This project proposes an adjustment to our relationship with connected technology, into a dialogue between urban humans and non-biological citizens, whose behaviour, and our interpretation of it, can aid our understanding of the city. We challenge the notion of passive, connected street furniture, to reframe smart devices as machine organisms who live autonomously in the same spaces that we do. More similar to an urban fox than your iPhone. Revealing the subterranean and centralised infrastructure in our cities fragments data exchange into various woven nodes that provide the freedom for citizens to engage and observe more regularly and with a greater sense of tactility, readability and intuition. As if watching sitting cows in a field to tell if it will rain. Pollution is an ecological problem for city dwellers globally. People rightfully demand clean air in their neighbourhoods. Governments try to keep track of the issue as best they can, often using closed loops and black box technology. We have visualised an example of our concept with a working prototype of a machine we call “The Forager”. It changes colour based on PH sensitive markers placed around the city that detect air pollution. It sits within a broader network of connected nodes that scale from a community to national level.
A process booklet for this project is available here.
"The Forager", constructed from an acrylic skeleton coated in polyester.
During the early stages of the project we experimented with diverse ways of navigating and experiencing the city. The Colour Navigator app displays a solid colour which is the average of all the colour data from each video frame of the phone camera. When worn in a headset this reduces your vision to an aggregate view of your environment.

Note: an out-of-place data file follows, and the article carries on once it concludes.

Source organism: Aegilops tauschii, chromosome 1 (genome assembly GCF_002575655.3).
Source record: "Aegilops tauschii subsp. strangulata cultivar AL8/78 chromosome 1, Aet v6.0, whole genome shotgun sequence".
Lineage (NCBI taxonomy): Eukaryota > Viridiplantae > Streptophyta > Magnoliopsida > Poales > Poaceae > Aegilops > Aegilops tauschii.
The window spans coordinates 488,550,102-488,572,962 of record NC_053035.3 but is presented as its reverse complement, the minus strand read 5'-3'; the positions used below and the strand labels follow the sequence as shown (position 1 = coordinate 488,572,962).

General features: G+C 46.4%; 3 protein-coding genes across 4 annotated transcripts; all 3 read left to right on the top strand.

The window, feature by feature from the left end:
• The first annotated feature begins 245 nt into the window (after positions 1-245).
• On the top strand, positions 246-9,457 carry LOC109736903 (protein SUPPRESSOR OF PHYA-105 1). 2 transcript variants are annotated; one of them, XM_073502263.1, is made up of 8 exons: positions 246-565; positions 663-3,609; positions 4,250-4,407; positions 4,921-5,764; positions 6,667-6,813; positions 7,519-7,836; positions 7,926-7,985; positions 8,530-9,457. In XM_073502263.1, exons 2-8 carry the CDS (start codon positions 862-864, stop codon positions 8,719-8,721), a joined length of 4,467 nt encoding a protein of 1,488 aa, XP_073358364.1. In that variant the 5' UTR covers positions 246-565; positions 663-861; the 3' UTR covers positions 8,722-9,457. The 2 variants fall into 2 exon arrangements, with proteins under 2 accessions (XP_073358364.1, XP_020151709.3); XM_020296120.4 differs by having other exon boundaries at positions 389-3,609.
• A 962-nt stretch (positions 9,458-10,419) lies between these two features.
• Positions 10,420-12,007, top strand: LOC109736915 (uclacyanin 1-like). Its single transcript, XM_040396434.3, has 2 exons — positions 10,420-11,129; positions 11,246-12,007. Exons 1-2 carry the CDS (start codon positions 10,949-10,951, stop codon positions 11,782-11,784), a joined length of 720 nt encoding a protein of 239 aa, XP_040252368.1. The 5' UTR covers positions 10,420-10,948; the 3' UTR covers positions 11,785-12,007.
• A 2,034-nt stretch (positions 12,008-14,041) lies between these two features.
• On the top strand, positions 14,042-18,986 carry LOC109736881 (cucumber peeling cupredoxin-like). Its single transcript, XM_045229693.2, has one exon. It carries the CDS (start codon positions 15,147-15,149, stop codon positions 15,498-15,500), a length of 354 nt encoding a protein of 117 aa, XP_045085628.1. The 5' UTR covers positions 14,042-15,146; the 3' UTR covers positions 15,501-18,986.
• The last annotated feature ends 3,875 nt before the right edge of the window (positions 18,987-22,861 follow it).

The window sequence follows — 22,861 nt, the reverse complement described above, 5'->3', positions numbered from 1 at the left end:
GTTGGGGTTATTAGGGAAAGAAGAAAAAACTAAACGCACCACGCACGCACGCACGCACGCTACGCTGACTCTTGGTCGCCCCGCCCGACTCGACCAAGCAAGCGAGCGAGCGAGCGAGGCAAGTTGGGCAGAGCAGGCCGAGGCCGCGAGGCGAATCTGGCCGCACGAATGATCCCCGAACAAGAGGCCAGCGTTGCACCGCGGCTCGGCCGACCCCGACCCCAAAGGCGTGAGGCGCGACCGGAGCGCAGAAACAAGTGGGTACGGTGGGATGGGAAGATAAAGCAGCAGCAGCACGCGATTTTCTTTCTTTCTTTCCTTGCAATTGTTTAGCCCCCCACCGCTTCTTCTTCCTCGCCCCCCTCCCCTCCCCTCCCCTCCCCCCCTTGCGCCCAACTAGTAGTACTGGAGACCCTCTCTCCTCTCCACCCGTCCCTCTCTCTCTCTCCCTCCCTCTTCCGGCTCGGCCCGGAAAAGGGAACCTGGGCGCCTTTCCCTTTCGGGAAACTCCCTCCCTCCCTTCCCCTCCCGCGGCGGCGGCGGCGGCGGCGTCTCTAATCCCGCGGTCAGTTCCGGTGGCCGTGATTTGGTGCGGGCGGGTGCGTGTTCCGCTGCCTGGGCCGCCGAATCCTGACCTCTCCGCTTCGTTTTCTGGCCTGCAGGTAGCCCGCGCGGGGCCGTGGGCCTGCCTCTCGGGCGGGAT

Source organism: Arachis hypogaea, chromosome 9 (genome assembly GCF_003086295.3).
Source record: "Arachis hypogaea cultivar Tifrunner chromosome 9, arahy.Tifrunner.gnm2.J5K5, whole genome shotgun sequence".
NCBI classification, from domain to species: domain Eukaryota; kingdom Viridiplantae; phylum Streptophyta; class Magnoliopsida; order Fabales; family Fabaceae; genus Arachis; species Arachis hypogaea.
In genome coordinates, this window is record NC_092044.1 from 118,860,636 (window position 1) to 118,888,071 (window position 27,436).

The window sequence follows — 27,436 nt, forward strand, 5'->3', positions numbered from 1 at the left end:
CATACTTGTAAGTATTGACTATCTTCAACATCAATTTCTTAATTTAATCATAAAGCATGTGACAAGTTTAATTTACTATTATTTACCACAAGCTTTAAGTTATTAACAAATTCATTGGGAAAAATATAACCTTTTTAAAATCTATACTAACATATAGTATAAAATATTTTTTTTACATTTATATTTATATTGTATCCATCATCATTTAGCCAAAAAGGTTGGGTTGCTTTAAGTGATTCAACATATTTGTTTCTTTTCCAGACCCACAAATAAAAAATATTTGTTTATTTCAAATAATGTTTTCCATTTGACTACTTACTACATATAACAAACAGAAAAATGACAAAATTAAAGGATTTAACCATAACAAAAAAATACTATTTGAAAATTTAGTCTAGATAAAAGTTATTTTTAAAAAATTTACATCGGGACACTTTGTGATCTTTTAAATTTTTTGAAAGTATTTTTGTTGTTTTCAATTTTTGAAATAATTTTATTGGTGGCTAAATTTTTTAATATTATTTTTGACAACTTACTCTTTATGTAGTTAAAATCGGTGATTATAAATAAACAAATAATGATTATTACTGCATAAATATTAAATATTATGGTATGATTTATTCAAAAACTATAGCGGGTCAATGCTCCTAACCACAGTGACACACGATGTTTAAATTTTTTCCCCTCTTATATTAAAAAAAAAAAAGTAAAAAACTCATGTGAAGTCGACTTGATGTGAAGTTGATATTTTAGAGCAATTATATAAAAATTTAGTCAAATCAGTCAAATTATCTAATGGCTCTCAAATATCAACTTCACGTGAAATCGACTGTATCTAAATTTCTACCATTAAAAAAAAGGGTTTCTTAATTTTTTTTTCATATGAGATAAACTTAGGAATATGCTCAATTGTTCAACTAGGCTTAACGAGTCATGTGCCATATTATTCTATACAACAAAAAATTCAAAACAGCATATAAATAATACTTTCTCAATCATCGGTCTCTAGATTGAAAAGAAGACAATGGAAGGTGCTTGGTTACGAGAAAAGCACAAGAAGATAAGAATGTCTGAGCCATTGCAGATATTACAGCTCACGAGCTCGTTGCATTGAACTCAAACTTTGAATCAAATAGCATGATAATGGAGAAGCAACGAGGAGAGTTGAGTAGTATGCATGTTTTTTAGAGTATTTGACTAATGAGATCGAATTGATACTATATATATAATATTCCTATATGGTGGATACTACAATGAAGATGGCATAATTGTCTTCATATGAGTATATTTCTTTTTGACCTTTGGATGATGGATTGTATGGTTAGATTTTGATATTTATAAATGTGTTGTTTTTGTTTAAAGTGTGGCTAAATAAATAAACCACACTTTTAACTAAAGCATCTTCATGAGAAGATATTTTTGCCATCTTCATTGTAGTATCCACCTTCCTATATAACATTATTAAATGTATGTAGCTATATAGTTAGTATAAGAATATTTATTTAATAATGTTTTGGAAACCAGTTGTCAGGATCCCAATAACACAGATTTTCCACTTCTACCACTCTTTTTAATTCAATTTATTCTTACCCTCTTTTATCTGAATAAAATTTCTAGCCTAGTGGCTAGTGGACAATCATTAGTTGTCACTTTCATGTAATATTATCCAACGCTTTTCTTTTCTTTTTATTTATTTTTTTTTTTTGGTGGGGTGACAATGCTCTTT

This video shows what the wearer would see when using the headset.
Technology sees other technology and everything around it in a limited way. We began to embrace this ambiguity and simplification of connected technology. Here an algorithm detects London busses based on the hue of the image.
Network map displaying interaction points between machines inside of the air pollution loop. In our network efficiency is less important than readability and tactility. By breaking apart basic data communication, organisms are given many more opportunities to gather information.
We sketched designs for machines that felt more organic and at home in residential environments. These appear more like blimps than drones.
We built the ability to see and "absorb" colour into the "The Forager" model by equipping it with a colour sensor and RGB LEDs. This actively illustrates the idea that this particular machine would navigate its environment using colour, including responses to the PH markers around the city that illustrate air quality.
The individual units would have docking stations where they could be maintained and "halos" placed in public locations that would aggregate data from local units, serving as a more permanent way for the public to read the information that the system monitors.
Establishing community projects where citizens are invited to join the information system represents a small token of care given in exchange for contact with the machines, to read the information they hold, and to improve their usefulness by contributing to the input of the system.